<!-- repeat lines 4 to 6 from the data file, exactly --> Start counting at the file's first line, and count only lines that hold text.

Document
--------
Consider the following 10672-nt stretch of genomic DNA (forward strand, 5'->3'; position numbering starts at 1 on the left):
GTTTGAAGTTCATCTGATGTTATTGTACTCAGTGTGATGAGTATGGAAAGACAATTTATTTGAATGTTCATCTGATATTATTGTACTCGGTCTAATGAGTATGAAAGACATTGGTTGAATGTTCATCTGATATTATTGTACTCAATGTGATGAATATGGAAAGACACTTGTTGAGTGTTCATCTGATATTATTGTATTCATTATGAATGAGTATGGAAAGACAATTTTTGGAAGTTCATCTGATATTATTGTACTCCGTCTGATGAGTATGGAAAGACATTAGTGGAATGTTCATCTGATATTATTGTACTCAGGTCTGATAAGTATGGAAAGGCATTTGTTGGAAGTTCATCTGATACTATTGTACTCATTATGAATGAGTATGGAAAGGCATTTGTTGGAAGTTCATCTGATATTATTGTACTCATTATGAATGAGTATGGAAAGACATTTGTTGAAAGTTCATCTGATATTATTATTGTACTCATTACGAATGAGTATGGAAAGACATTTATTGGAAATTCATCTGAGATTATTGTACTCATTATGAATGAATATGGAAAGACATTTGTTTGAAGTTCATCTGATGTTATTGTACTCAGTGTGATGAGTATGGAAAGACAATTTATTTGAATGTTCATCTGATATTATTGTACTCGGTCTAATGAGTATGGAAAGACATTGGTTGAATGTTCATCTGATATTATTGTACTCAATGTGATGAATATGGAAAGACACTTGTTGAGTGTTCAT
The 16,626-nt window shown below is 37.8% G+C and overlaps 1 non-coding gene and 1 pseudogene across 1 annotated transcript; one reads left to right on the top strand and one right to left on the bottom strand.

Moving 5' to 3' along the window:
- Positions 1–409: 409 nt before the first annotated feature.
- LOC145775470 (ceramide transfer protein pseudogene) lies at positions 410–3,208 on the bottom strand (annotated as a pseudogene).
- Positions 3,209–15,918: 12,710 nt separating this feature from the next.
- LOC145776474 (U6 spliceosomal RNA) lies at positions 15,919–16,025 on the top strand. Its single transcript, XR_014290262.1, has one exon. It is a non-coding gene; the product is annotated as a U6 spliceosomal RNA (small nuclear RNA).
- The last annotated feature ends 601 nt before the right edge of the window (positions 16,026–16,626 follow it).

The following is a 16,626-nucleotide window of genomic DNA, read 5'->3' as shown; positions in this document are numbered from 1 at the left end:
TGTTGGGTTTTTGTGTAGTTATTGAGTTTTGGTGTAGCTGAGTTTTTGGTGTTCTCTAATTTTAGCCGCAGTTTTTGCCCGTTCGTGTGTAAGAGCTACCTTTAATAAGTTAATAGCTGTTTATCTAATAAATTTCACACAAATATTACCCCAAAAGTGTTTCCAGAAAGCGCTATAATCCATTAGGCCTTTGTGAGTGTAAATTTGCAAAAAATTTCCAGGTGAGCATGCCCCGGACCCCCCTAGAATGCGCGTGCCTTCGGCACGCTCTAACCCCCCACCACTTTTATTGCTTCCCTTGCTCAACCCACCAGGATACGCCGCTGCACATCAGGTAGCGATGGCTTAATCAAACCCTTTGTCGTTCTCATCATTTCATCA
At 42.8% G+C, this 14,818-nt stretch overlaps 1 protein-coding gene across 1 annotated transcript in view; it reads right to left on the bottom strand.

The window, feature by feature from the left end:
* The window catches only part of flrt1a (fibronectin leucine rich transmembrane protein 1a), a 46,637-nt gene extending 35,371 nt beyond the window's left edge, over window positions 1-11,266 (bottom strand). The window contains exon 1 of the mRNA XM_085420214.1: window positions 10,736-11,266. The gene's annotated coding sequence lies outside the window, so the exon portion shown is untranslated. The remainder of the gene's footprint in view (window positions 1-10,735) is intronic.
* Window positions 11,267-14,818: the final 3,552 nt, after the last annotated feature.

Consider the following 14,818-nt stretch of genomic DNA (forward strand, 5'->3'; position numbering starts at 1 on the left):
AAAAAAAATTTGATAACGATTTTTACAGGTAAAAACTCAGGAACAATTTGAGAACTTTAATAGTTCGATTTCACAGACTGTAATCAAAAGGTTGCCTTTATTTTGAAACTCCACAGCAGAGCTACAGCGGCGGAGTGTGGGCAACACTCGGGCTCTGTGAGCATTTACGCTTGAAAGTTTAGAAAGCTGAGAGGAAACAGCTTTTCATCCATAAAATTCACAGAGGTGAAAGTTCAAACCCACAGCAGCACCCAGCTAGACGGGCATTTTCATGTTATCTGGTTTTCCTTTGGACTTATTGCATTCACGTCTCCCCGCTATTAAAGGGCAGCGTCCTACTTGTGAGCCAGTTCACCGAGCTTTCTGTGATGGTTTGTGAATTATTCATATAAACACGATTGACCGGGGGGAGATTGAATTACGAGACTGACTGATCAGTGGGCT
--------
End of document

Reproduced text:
Moving 5' to 3' along the window:
- Positions 1–409: 409 nt before the first annotated feature.
- LOC145775470 (ceramide transfer protein pseudogene) lies at positions 410–3,208 on the bottom strand (annotated as a pseudogene).